Discussion of greenhouse effects have usually had as a focus the possibility of Earth growing warmer and to what extent it might, but climatologists have indicated all along that precipitation, storminess, and temperature extremes are likely to have the greatest impact on people.

(A) Discussion of greenhouse effects have usually had as a focus the possibility of Earth growing warmer and to what extent it might,

(B) Discussion of greenhouse effects has usually had as its focus whether Earth would get warmer and what the extent would be,

(C) Discussion of greenhouse effects has usually focused on whether Earth would grow warmer and to what extent,

(D) The discussion of greenhouse effects have usually focused on the possibility of Earth getting warmer and to what extent it might,

(E) The discussion of greenhouse effects has usually focused on whether Earth would grow warmer and the extent that is,




====================================================================

A-) This option has subtle meaning. Also for Discussion ie singular, Have is used.
B-) Has is used here which corrects 1 error of A but meaning is still not clear.
C-) Indeed is correct option as it corrects both the errors that A have. Also its precise to use.
D-) Have is used for discussion.
E-) "the extent that is" is redundant and not really appreciable to use by GMAT.

Kudo is it helps anyone. :wink:

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Re: Discussion of greenhouse effects have usually had as a focus the possi [#permalink]

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New post 31 Jul 2017, 13:16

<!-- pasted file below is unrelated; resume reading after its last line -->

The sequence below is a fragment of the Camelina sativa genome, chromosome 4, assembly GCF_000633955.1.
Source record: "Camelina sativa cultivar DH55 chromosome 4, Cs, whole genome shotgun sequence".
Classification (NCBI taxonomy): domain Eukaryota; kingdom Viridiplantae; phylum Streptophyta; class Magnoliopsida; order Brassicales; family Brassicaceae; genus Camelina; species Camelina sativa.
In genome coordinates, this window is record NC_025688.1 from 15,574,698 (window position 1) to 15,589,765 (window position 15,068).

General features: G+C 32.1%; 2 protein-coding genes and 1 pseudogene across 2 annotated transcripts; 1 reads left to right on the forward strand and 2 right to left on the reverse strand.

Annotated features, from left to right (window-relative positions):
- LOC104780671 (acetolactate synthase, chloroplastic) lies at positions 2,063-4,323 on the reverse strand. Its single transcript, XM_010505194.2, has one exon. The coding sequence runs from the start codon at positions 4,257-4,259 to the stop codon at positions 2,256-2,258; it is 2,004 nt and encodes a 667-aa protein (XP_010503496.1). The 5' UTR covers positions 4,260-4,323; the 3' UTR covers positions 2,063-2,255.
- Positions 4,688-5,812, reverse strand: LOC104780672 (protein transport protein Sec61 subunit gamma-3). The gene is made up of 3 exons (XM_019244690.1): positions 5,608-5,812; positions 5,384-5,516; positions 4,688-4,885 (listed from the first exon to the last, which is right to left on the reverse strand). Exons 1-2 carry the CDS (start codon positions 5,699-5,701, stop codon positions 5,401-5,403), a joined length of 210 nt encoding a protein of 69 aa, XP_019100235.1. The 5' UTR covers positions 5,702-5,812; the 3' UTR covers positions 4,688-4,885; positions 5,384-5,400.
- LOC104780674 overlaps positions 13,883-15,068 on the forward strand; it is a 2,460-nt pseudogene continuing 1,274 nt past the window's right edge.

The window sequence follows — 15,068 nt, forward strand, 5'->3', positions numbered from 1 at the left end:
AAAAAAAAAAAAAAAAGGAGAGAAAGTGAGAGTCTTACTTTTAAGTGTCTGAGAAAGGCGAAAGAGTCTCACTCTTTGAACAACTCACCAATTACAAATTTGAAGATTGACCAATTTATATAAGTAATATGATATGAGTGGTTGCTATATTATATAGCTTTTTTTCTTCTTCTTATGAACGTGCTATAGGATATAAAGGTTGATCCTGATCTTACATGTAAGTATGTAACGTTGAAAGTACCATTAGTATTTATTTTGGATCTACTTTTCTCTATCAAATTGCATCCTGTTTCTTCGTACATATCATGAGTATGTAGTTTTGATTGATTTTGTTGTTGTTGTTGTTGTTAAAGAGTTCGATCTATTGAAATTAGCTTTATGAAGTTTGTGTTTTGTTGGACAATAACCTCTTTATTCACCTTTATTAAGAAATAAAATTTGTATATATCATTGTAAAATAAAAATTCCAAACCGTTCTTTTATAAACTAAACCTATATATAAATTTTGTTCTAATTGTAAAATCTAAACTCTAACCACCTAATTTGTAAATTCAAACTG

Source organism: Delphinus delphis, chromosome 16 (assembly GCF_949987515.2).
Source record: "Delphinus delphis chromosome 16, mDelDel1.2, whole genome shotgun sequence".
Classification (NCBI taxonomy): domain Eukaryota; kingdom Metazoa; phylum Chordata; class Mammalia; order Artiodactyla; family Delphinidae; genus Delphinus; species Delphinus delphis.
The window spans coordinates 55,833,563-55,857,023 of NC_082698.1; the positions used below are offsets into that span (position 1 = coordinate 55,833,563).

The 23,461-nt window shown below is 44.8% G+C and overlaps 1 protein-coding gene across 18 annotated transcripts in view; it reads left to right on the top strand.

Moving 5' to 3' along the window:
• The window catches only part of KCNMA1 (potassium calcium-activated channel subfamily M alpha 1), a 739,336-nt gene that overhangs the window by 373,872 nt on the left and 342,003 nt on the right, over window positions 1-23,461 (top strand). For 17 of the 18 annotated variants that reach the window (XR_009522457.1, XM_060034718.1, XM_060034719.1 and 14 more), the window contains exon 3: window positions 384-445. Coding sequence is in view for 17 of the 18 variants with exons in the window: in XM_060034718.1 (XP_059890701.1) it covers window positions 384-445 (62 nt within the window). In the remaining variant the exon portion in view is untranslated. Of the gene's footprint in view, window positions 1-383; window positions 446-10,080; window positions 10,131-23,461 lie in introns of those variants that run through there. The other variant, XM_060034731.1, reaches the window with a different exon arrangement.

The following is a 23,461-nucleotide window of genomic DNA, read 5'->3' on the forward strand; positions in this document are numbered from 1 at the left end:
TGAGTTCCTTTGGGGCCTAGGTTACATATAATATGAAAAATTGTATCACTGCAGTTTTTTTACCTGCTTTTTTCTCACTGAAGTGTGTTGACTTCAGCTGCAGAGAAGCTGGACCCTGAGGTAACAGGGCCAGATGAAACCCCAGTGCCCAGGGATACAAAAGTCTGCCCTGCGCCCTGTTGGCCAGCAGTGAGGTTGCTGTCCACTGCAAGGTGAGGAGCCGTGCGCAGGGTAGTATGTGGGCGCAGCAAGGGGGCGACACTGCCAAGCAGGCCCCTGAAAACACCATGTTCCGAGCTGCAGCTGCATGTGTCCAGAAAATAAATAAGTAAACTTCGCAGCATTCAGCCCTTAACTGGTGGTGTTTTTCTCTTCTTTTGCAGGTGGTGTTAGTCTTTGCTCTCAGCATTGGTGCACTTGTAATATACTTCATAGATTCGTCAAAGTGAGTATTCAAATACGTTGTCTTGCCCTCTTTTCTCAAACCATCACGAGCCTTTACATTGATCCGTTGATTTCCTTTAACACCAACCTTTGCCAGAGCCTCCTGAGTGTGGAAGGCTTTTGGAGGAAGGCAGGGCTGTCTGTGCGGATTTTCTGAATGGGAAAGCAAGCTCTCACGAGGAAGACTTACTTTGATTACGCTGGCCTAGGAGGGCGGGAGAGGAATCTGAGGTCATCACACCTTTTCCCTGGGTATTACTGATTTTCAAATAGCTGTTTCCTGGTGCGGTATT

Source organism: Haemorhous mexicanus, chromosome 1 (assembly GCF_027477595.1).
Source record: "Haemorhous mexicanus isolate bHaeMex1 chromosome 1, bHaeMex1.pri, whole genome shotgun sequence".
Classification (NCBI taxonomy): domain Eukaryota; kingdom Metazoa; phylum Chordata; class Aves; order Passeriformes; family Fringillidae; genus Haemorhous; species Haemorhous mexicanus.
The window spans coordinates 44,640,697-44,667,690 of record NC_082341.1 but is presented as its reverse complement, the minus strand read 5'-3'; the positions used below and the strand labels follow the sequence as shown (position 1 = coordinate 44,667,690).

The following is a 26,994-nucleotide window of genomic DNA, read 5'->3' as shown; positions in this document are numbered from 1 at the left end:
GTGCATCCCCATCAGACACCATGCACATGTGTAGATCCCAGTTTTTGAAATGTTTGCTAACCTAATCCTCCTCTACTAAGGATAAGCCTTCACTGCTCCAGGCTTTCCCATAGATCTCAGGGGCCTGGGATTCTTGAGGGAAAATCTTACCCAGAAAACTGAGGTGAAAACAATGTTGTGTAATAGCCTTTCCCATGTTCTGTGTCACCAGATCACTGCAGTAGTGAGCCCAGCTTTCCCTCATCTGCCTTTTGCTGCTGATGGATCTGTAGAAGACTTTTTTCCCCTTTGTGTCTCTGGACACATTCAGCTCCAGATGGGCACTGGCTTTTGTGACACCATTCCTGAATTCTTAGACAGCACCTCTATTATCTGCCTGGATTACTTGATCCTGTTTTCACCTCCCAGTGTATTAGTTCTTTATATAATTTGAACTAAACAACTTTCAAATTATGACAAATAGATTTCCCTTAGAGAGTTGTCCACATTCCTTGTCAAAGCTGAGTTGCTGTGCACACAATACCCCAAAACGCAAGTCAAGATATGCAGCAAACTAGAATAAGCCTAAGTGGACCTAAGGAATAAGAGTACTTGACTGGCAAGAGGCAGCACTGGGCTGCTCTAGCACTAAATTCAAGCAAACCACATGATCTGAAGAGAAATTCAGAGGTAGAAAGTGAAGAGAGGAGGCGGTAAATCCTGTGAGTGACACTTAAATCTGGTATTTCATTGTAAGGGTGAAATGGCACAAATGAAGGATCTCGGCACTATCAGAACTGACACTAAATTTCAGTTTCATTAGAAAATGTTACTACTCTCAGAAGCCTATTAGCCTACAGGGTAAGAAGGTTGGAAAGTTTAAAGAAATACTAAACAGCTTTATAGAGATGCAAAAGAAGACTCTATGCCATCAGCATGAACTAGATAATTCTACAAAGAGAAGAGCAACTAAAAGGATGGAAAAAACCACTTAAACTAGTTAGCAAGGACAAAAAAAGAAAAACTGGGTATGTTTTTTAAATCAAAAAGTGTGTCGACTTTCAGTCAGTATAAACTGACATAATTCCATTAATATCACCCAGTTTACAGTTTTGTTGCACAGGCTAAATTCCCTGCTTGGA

Discussion of greenhouse effects have usually had as a focus the possibility of Earth growing warmer and to what extent it might, but climatologists have indicated all along that precipitation, storminess, and temperature extremes are likely to have the greatest impact on people.

(A) Discussion of greenhouse effects have usually had as a focus the possibility of Earth growing warmer and to what extent it might,

(B) Discussion of greenhouse effects has usually had as its focus whether Earth would get warmer and what the extent would be,

(C) Discussion of greenhouse effects has usually focused on whether Earth would grow warmer and to what extent,

(D) The discussion of greenhouse effects have usually focused on the possibility of Earth getting warmer and to what extent it might,

(E) The discussion of greenhouse effects has usually focused on whether Earth would grow warmer and the extent that is,

Discussion is Singular and hence we need singular "had" + parallel structure "whether warmer" and "to what extent"

Hence - C
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Re: Discussion of greenhouse effects have usually had as a focus the possi   [#permalink] 31 Jul 2017, 13:16